After participating in a morning caucus meeting in Trenton, Senate Republicans announced today that they have unanimously voted to support Sen. Minority Leader Tom Kean (R-Westfield) for senate president.
"People are looking for change in Trenton, and our caucus is united and determined to provide real alternatives to the governor's failed policies that will create jobs and make our state more affordable for everyone," Kean said in a release, thanking his 16 fellow caucus members for their support.
The announcementgives Kean 17 votes, versus 14 publicly committed Democratic votes (inthe 23-member majority caucus) in favor of Senate Majority Leader Steve Sweeney (D-West Deptford) for the position.
"We have 17," said Kean."We have the most votes for senate president of any of the contenders, andour goal as a caucus is to get across the finish line."
The question now is where the eight (state Sen. Loretta Weinberg, a candidate for LG, is staying out of the fracas) supporters of sitting Senate President Richard Codey (D-Roseland) will go: to the member oftheir own party who built a coalition to force their champion from power, or across the aisle to support a Republican.
Kean's position of negotiating with the wounded leader of the opposition party isdeja vu all over again for the GOP scion.
In 1971, his father, Tom Kean. Sr.,struck a lower house leadership deal with then-Assemblyman David Friedland (D-Jersey City)after Friedland couldn't muster the votes in his own partyto becomeassembly speaker.
In exchange for delivering the votes to turn leadership over to Kean and the minority party, Friedlandsecured 50% control of committee chairmanships, 50% control of the money in the lower house, a conference committee that had the power to remove any bill from committee, and a generous North Jersey aid package for Essex and Hudson counties.
Friedland delivered four Democratic votes to propel Kean past Assemblyman HowardWoodson (D-Trenton), which is the samenumber Codey would needif he decides to back Kean: himself and three other Democrats, to get Kean to 21 votes in the 40-member governing body.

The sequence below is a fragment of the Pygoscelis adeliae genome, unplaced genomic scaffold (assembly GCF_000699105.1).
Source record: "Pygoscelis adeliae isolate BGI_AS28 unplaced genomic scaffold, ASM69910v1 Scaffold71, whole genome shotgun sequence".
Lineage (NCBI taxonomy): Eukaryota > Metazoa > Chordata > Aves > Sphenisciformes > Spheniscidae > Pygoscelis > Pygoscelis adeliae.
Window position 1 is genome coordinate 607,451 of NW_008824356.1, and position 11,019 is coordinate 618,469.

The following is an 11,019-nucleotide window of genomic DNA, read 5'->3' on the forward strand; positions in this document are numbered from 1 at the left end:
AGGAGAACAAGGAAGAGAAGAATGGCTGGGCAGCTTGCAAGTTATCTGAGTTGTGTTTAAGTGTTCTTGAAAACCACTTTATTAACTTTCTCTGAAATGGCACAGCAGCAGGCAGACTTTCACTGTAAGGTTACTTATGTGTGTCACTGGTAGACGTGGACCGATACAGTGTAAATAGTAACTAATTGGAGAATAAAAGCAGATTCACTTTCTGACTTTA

Codey'sclosest longtime political allies in the senate include state Sen. Ronald Rice (D-Newark), state Sen. John Girgenti (D-Hawthorne), state Sen. Shirley Turner (D-Lawrencevile), and state Sen. Nicholas Sacco (D-North Bergen).
"This has never been a fight between Sweeney and Codey," said Rice. "It's aboutwannabe George Norcross (powerful boss of the South Jersey Democratic Organization, insuranceCEOand a Sweeney backer), the same guy who when he couldn't get what he wanted, walked into a senate caucus room and pushed (then-Senate President) John Bennett.
"Istand with Codey on this," Rice added. "Everybody's afraid of George but Codey maintains his independence from party bosses, andeverybody knows it."
Asked if he would considercrossing the aisle to vote for Kean, Rice said, "My support is for Dick Codey. Tom Kean's fatherwas good to Newark, and good for the state. He brought a reasonable degree of fairness, andwe're good friends, our sons went to school together. Ithink Tom is a fine young man, butI'm a Democrat andI stand behind Dick Codeyat this point in time, and I believe Republicans should stand behind Dick Codey as well, for the good of the state."
Presumably both sides of the Democratic caucus – Codey and Sweeney – will attempt to negotiate with Kean, but if coveted committee chairmanships are in play as an enticement toa Republican Party relegated to minority status for nearly a decade, Codey will have an edge there.
Sources say some of the Democratic senators who supported Sweeney for Senate President did sowith the understanding that they would receive chairmanships.
But Ben Dworkin, director of the Rebovich Institutefor New Jersey Politics, said despite Codey's well-documented opposition to Norcross and despite Codey's fall already within the power structure of the senate, he doubtsthe senate presidentand former governor would cut a deal that would makea Republican thesenate president.
"New Jerseyis such astrong party organization state thatDemocrats who broker a deal like that may find themselves antagonizing their own supporters," said Dworkin."Dick Codeyis one of the most gifted politicians the state has seen in this generation. Heis too much of a talent and has too much street smarts and general political smarts to antagonize his own party by saying, 'I'm going to take my toys and go home.' He's so popular but that kind of strategy may lose him a lot of his popularity."